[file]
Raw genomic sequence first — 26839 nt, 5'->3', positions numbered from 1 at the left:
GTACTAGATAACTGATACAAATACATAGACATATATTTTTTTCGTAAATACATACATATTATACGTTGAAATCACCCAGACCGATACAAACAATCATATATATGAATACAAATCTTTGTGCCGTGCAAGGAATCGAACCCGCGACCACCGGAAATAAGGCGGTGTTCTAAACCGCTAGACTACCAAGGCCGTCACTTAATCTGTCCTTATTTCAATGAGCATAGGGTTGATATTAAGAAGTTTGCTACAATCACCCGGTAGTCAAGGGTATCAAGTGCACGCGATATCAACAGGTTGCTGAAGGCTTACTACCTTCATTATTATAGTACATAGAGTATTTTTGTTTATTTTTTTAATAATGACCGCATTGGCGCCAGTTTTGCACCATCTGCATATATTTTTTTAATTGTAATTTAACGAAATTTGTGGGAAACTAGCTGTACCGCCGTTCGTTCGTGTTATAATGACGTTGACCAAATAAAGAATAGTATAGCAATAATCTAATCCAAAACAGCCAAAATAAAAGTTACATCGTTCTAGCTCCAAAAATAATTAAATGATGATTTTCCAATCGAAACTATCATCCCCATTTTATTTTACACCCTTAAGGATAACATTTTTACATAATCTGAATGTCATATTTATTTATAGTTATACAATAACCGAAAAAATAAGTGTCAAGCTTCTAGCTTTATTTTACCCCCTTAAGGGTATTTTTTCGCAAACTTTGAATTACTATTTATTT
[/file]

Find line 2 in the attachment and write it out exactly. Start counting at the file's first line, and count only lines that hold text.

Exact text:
GTACTAGATAACTGATACAAATACATAGACATATATTTTTTTCGTAAATACATACATATTATACGTTGAAATCACCCAGACCGATACAAACAATCATATATATGAATACAAATCTTTGTGCCGTGCAAGGAATCGAACCCGCGACCACCGGAAATAAGGCGGTGTTCTAAACCGCTAGACTACCAAGGCCGTCACTTAATCTGTCCTTATTTCAATGAGCATAGGGTTGATATTAAGAAGTTTGCTACAATCACCCGGTAGTCAAGGGTATCAAGTGCACGCGATATCAACAGGTTGCTGAAGGCTTACTACCTTCATTATTATAGTACATAGAGTATTTTTGTTTATTTTTTTAATAATGACCGCATTGGCGCCAGTTTTGCACCATCTGCATATATTTTTTTAATTGTAATTTAACGAAATTTGTGGGAAACTAGCTGTACCGCCGTTCGTTCGTGTTATAATGACGTTGACCAAATAAAGAATAGTATAGCAATAATCTAATCCAAAACAGCCAAAATAAAAGTTACATCGTTCTAGCTCCAAAAATAATTAAATGATGATTTTCCAATCGAAACTATCATCCCCATTTTATTTTACACCCTTAAGGATAACATTTTTACATAATCTGAATGTCATATTTATTTATAGTTATACAATAACCGAAAAAATAAGTGTCAAGCTTCTAGCTTTATTTTACCCCCTTAAGGGTATTTTTTCGCAAACTTTGAATTACTATTTATTT